6 Questions to Ask Before Starting with 3D Printing in Your Hospital Part 3

3 min read

Digital render of a heart in 3D

As we saw in parts one and two of this series, 3D printing has enormous potential for hospitals, but it requires software tools and know-how. In this final chapter, we discuss the hardware options as well as the need for an efficient communications process.

Workflow of the 3D printing process in hospitals

How can you streamline communication within your hospital?


The key to good communication is fostering close collaboration between staff members. The scope and use of the model should be defined with the surgeon or interventionist before starting the process, and should be verified additionally near the end. This can be facilitated through web meetings or face-to-face discussion. It can also help to have a software solution capable of exporting a file format which can be interrogated by the surgeon. It is doubtful whether your surgeon will be able to open an STL file, and exports such as 3D PDFs can be an excellent tool for this purpose.


How does a surgeon indicate when they would like a model to support a procedure? Do they send an email or walk to the lab to discuss in person? When does it make sense to implement a more sophisticated ordering system? There is no clear answer for this. However, this shouldn’t hinder your ability to get started. Start simple and develop close working relationships with your surgeons before building a more robust system into the clinical workflow.

Doctors holding 3D-printed anatomical models

To insource, or to outsource?

Insourcing or outsourcing? That is the question. Outsourcing allows you to minimize your upfront investment, but it is typically associated with longer lead times. Outsourcing can also be advantageous in the rapidly evolving market of 3D printers. What you buy today could soon be obsolete with better and lower-cost technology being brought to market. From a purely economic standpoint, outsourcing would be the best strategy.

However, if you do decide to invest in a printer, where should you start? 3D printers come in a variety of different technologies that all have their advantages. FDM, PolyJet, laser sintering, stereolithography, and ColorJet Printing all have unique advantages for certain applications. Resolution, speed, materials, color, and, of course, cost are all key factors you should consider. It is always good to consult experts in the industry to understand which technology makes the most sense given your use case and budget.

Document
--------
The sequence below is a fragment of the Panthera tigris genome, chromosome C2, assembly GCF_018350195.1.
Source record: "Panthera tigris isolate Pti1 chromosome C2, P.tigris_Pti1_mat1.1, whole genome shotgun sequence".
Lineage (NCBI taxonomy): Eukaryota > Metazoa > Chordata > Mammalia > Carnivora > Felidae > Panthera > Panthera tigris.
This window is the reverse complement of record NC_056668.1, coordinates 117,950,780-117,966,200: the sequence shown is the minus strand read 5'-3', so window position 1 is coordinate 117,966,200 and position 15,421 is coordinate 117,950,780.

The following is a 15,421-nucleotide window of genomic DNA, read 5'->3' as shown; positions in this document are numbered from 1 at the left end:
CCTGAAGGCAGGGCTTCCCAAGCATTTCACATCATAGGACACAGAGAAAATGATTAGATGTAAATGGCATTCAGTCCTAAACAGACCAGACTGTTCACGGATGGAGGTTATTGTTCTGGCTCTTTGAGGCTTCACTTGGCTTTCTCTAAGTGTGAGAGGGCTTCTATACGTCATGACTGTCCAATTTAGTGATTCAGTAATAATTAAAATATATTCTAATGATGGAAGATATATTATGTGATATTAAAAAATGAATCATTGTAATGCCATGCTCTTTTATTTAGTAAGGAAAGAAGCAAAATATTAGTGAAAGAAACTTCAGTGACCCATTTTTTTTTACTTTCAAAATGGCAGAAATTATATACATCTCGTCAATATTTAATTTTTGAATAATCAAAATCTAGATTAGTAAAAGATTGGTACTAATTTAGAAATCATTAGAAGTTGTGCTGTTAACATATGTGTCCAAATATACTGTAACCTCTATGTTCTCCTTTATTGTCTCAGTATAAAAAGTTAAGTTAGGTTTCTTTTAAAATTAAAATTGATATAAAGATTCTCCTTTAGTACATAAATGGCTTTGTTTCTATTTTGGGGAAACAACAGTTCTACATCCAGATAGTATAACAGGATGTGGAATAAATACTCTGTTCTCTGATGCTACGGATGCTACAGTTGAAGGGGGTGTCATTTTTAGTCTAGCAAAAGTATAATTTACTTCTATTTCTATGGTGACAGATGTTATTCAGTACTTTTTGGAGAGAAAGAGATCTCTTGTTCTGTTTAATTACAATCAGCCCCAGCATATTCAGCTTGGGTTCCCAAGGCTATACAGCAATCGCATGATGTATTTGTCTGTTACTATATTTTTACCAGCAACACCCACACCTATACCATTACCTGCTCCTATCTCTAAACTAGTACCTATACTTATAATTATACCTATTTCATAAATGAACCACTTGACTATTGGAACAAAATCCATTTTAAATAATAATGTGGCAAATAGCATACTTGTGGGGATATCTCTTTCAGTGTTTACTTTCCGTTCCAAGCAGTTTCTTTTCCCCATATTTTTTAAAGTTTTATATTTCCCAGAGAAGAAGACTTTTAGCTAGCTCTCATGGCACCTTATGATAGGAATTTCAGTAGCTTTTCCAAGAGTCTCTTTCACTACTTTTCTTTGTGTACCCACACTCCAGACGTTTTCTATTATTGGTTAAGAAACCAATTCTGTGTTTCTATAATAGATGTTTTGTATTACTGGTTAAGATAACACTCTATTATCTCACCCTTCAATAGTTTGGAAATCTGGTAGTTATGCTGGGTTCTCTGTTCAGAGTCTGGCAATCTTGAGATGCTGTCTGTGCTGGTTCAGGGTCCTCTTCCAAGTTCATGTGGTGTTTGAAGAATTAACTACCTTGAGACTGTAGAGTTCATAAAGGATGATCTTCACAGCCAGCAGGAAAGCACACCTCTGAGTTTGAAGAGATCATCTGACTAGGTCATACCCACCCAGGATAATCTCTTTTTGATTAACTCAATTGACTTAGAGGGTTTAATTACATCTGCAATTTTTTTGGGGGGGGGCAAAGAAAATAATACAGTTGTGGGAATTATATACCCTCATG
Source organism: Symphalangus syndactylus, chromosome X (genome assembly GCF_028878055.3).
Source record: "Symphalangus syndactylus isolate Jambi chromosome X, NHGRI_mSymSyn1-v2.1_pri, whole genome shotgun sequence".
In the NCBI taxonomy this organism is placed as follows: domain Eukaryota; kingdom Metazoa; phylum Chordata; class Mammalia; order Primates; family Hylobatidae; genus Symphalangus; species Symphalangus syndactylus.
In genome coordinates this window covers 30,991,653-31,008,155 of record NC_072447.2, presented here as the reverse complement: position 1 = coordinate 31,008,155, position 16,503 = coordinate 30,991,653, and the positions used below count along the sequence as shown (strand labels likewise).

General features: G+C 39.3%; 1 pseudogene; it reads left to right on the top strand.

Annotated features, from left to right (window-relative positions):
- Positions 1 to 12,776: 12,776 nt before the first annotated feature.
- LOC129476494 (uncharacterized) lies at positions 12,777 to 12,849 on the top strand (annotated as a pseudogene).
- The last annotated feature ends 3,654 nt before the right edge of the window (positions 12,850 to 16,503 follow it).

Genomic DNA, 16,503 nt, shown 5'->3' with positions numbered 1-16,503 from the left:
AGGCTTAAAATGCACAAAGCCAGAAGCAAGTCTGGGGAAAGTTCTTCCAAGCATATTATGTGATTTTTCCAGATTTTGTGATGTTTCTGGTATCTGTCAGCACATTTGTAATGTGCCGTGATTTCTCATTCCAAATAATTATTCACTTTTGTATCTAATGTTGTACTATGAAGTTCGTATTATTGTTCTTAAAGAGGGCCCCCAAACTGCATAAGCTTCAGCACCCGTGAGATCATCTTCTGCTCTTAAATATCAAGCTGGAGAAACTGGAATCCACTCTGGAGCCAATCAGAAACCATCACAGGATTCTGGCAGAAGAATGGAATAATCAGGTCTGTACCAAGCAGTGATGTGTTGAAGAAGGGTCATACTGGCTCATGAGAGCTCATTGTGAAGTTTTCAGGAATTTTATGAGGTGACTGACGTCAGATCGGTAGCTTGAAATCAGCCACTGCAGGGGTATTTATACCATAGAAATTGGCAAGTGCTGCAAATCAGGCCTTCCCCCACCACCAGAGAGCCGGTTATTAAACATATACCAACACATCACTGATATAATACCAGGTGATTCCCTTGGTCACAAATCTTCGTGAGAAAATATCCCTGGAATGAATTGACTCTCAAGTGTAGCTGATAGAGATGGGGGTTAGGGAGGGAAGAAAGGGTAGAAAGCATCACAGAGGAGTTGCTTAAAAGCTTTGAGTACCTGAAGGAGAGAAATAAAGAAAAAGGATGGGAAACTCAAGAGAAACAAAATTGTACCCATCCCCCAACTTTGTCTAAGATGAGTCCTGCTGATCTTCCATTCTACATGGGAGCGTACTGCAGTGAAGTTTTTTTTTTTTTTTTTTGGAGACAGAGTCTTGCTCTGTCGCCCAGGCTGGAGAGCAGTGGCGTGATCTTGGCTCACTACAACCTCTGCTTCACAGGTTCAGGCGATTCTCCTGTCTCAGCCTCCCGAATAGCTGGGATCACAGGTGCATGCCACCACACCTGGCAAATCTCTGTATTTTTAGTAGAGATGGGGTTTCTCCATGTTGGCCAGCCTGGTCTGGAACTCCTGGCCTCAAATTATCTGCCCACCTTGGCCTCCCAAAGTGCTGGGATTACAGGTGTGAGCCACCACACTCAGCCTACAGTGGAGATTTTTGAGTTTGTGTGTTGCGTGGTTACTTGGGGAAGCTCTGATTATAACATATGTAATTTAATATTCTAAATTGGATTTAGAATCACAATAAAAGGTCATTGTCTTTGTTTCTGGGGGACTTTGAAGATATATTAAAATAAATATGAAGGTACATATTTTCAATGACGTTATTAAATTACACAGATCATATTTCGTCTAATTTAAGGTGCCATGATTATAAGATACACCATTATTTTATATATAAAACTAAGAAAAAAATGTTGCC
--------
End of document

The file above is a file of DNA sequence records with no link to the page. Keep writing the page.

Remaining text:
In addition to understanding what the best 3D printer is for your program, you’ll also need to take into account the space required to house it. Certain printing technologies take up a very small area, while others may require dedicated facilities. Some machines require additional equipment to clean the models after printing or will have greater maintenance associated. It is necessary to fully understand all of these considerations before making your choice.

Is it worth it to train personnel?

You will need specific skill sets to run an effective 3D printing service. Knowledge in imaging and anatomy/pathology is required for accurate segmentation. A level of engineering skill is also needed to prepare your 3D models in the best way for printing. Additional resources may be needed to clean models and maintain machines. The scale of your operation will determine the resources. Start small and lay out a plan for growth. 

Starting at a small scale will help build momentum with clinicians and administrators to support the activity. Make sure to learn from experts in the field. Master the process from image acquisition through 3D printing. This will ensure that you avoid common pitfalls and are operating in the most efficient way possible.

Doctor holding an anatomical model and reviewing digital scans

Other considerations

Although 3D printing as a core service in hospitals is still in its infancy, many innovative institutions have been blazing a path. Consult the experts both in the industry and among your peers who have developed similar programs. This might mean visiting other established medical 3D printing facilities or working collaboratively on a few cases as a service. Establishing a new technology such as 3D printing can seem like an overwhelming endeavor, but by taking into account the many considerations and requirements, you will be able to develop a starting plan and grow a successful service for your institution.

If you haven't had the chance to do so yet, check out the first and second part of this blog series. Or watch the webinar recording on implementing 3D printing in your hospital to learn more.

This blog is based on an article first published on


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